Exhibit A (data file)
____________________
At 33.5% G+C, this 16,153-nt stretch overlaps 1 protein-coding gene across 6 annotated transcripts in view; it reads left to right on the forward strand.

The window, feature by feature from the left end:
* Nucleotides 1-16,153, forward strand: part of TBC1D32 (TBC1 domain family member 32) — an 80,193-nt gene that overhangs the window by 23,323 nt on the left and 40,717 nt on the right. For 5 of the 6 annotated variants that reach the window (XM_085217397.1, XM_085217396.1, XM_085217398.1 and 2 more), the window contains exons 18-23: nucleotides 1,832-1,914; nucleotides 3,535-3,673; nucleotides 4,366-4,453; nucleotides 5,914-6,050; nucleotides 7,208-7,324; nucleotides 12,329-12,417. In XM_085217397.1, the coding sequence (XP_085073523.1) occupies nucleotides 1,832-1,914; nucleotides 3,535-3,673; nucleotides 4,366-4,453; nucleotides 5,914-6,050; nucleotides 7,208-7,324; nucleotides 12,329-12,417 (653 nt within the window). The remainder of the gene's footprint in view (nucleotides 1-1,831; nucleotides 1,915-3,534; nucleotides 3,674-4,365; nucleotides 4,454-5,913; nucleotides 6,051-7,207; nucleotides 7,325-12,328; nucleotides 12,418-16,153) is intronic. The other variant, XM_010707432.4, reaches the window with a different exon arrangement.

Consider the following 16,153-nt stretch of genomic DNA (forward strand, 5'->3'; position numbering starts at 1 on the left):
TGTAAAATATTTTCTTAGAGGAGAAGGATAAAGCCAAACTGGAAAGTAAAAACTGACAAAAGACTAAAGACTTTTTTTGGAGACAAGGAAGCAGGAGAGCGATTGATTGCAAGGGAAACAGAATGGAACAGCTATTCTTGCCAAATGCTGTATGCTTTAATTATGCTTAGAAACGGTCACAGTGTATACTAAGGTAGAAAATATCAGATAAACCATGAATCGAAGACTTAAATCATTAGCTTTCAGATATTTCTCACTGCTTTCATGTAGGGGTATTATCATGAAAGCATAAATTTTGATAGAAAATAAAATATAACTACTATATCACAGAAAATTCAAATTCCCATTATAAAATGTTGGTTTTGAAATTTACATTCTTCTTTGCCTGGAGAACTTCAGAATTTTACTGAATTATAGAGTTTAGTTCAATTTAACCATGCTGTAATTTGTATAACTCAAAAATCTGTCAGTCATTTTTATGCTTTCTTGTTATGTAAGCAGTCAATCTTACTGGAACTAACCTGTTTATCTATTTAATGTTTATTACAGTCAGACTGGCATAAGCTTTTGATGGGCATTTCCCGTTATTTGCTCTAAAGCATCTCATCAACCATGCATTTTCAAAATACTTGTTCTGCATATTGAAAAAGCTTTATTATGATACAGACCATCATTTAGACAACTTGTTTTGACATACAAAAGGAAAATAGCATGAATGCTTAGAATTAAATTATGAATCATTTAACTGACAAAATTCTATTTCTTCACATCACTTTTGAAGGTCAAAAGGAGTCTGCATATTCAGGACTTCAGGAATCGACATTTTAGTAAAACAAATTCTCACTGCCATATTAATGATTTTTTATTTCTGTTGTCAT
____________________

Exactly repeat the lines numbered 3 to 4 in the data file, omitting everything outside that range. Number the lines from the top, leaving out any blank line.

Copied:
* Nucleotides 1-16,153, forward strand: part of TBC1D32 (TBC1 domain family member 32) — an 80,193-nt gene that overhangs the window by 23,323 nt on the left and 40,717 nt on the right. For 5 of the 6 annotated variants that reach the window (XM_085217397.1, XM_085217396.1, XM_085217398.1 and 2 more), the window contains exons 18-23: nucleotides 1,832-1,914; nucleotides 3,535-3,673; nucleotides 4,366-4,453; nucleotides 5,914-6,050; nucleotides 7,208-7,324; nucleotides 12,329-12,417. In XM_085217397.1, the coding sequence (XP_085073523.1) occupies nucleotides 1,832-1,914; nucleotides 3,535-3,673; nucleotides 4,366-4,453; nucleotides 5,914-6,050; nucleotides 7,208-7,324; nucleotides 12,329-12,417 (653 nt within the window). The remainder of the gene's footprint in view (nucleotides 1-1,831; nucleotides 1,915-3,534; nucleotides 3,674-4,365; nucleotides 4,454-5,913; nucleotides 6,051-7,207; nucleotides 7,325-12,328; nucleotides 12,418-16,153) is intronic. The other variant, XM_010707432.4, reaches the window with a different exon arrangement.

Consider the following 16,153-nt stretch of genomic DNA (forward strand, 5'->3'; position numbering starts at 1 on the left):